Given the importance of the issues in this case to Petitioner and the fact that Respondent was able to secure her own team of highly qualified lawyers on a pro bono basis, Petitioner cannot be faulted for finding and retaining his own team on short notice. However, the issue before me is not whether the level and amount of such representation was prudent or successful. Rather, the issue is whether it was a "necessary expense." Petitioner seeks reimbursement for four partner-level trial attorneys (Attorney Nissenbaum: 304.40 hours, Attorney Martin: 542.25 hours, Attorney Tamuleviz: 253 hours and Attorney Hultquist: 211 hours) and it appears that three of these attorneys generally appeared at all court proceedings. Although this level of staffing was plainly overkill, the seriousness of Respondent's sexual abuse allegations, the complexity of this case and Respondent's erratic behavior during the course of this proceeding contributed significantly to Petitioner's substantial legal expenses. See Document No. 69 at p. 23 (Judge Smith noted that "[m]idway through the proceeding, [Respondent] began to exhibit concerning, and perplexing, behavior."). In order to account for these issues, the Court has decided that a one-quarter reduction in hours to eliminate duplication and overstaffing, and a reduction of the hourly rates to a reasonable range of $300.00 to $200.00 for attorneys and $150.00 to $125.00 for paralegals is warranted.2 See Flynn v. Borders, No. 5:06-323-JMH, 2007 WL 862548 (E.D. Ky. March 20, 2007) (In Hague Convention case, the Court employed lodestar method and noted its "considerable discretion" in determining reasonable hourly rates which were set at $275 -- partner, $230 -- of counsel, $205 -- senior associate and $120 -- paralegals).

The following is awarded to Petitioner as reasonable and necessary legal fees:

Attorney Nissenbaum$300 x 228.30 hours $68,490.00.

Associate$225 x 24.30 hours$5,467.50.

Paralegals$150 x 72.23 hours$10,834.50.

Attorney Martin$250 x 406.69 hours$101,672.50.

Associates$200 x 111.42 hours$22,284.00.

Paralegals$125 x 115.50 hours$14,437.50.

Attorney Tamuleviz$250 x 102.5 hours3$25,625.00

Total Fee Award $248,811.00

In addition to legal fees, Petitioner also seeks reimbursement for a wide range of other expenses which he claims were reasonable and necessary to secure the return of his children to Germany. The issue of what is a "necessary expense" under § 11607(b)(3) is in large part left to the Court's discretion. Section 11607(b)(3) does not define the term "necessary expenses" other than to indicate that they "includ[e] court costs, legal fees, foster home or other care during the course of proceedings in the action, and transportation costs related to the return of the child...." (emphasis added). A review of the reported decisions provides some guidance as to the types of expenses other courts have, in their discretion, awarded under § 11607(b)(3). See, e.g., Antunez-Fernandes v. Connors-Fernandes, 259 F. Supp. 2d 800, 816-817 (N.D. Iowa 2003) (awarding travel and hotel expenses, translation costs, filing fee and service costs); Freier, 985 F. Supp. at 712 (awarding filing fee, service costs, copying expenses, phone/fax expenses, interpreter, expert witness fees, and transportation costs); and Berendsen, 938 F. Supp. at 739 (awarding phone/fax expenses, witness fees, certified mail and postage, service fees, copying, filing fees, motel and transportation costs).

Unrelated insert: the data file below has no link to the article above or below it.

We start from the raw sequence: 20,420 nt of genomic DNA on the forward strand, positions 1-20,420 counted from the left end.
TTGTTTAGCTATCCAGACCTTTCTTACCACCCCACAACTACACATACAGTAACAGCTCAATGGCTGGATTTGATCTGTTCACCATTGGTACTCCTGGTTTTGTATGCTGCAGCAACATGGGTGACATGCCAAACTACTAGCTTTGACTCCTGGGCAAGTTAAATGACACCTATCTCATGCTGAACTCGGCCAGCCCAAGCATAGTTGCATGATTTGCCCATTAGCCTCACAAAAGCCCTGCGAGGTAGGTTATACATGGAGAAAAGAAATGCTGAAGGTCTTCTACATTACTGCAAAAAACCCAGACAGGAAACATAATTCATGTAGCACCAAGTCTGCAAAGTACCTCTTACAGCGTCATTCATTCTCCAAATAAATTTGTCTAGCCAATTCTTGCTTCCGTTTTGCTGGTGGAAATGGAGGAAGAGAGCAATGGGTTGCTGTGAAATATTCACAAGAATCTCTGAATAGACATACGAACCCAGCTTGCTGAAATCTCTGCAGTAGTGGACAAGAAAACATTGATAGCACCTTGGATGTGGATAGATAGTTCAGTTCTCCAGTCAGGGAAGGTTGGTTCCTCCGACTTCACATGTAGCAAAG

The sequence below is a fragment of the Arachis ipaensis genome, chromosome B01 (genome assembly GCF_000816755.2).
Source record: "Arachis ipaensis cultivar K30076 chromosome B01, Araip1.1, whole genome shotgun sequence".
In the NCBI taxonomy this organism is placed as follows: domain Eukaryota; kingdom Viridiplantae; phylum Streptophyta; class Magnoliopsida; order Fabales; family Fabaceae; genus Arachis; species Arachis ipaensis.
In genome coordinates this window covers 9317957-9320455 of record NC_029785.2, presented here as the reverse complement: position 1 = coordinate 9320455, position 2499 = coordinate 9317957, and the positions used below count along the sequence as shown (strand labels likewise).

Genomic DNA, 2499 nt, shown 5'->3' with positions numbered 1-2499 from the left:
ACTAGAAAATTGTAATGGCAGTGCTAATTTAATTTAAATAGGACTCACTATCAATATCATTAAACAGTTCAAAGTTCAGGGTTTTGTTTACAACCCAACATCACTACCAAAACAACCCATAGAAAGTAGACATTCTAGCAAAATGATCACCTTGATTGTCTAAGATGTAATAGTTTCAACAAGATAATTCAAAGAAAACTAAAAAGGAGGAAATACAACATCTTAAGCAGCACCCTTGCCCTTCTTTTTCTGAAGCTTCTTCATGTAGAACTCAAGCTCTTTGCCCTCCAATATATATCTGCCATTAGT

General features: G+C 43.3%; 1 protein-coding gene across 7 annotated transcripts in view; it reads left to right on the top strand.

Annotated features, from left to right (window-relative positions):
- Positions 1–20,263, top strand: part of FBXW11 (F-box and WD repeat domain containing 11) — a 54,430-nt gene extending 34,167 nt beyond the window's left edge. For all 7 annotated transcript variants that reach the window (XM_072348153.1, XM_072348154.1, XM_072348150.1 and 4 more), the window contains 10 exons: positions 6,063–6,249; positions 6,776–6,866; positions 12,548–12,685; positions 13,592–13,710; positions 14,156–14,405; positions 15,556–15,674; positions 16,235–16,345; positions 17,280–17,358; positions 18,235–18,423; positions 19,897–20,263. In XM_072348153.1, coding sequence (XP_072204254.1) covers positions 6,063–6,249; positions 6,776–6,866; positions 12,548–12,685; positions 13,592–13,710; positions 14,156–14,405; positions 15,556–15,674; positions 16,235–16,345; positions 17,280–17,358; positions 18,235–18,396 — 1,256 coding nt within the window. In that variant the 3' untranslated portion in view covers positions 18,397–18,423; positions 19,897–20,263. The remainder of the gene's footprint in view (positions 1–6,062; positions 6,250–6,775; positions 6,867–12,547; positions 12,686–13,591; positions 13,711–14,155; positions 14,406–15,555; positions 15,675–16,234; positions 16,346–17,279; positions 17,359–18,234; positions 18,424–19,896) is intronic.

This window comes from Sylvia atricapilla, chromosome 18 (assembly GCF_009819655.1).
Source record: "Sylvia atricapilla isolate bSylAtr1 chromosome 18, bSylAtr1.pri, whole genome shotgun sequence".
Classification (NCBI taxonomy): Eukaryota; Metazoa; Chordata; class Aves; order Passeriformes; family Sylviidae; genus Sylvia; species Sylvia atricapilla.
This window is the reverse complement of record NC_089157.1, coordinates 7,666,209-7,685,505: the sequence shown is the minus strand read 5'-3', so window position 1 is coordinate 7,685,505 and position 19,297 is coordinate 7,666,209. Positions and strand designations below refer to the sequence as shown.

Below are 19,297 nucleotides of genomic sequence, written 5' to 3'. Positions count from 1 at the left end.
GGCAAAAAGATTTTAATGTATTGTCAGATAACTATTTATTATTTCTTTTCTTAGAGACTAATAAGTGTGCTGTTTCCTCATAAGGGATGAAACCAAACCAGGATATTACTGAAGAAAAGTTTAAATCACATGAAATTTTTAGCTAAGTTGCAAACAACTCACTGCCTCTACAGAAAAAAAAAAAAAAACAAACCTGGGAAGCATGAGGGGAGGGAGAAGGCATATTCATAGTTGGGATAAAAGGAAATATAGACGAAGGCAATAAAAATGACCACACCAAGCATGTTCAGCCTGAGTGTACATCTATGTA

After review of Petitioner's Motion and supporting exhibits, the Court also orders reimbursement of the following expenses:

Court Costs -- Filing and Pro Hac Vice Fees$450.00

Translation Costs$12,155.41

Expert Witness Costs$53,800.004

Travel / Hotel Costs$12,179.15

Guardian Ad Litem and Court Appointed$13,340.00

Expert Fees Supervised Visitation Fees$2,320.00

Miscellaneous (Process Service Fees, Copies, Computer Research and Deposition Expenses)$11,661.50



Petitioner's Motion for Order of Fees and Costs (Document No. 93) is GRANTED in part. Respondent shall reimburse Petitioner for his attorneys' fees in the amount of $248,811.00 and expenses and costs in the amount of $105,906.06.

1. Petitioner contends that such surveillance expenses were necessary to prevent Respondent from fleeing Rhode Island with the children. While Petitioner may have been prudent in keeping tabs on Respondent's whereabouts, he has not established why this was a "necessary" expense during the pendency of this case particularly in light of Judge Smith's orders at the outset of this case prohibiting removal and requiring surrender of the children's passports. See Document Nos. 3 and 12. Also, this Court has not found any reported decisions under § 11607(b)(3) awarding such expenses under these circumstances.

2. This Court's local rules (LR Cv 54.1(b)(2)) requires that a motion for attorneys' fees be accompanied by an affidavit from a disinterested attorney regarding the reasonableness of the hourly fee. Petitioner has not provided such an affidavit.

3. In his brief, Petitioner notes that Attorney Tamuleviz was hired to act as "local counsel" and suggests that "the Court may choose to limit reimbursement for local counsel to the 102.5 hours he was required to appear in Court in his capacity as local counsel." Document No. 106 at p. 12, n.14. The suggestion is reasonable and will be followed to further address the inflated legal expenses caused by overstaffing. It is also noted that local counsel's bills are not itemized as required by LR Cv 54.1(b)(1)(A).

4. None of the experts retained by Petitioner actually testified at trial. During the trial, Judge Smith appointed Dr. Carole Jenny, an independent expert, over Petitioner's objection, to opine on the issues which would likely have been addressed by Petitioner's experts had they testified. Given the seriousness of Respondent's allegations and the expedited nature of this proceeding, Petitioner was forced to act quickly in engaging experts and could not have foreseen that such experts may not ultimately be necessary given Judge Smith's retention of Dr. Jenny and her conclusions. Thus, Petitioner's expert witness fees were "necessary" in the context of this case.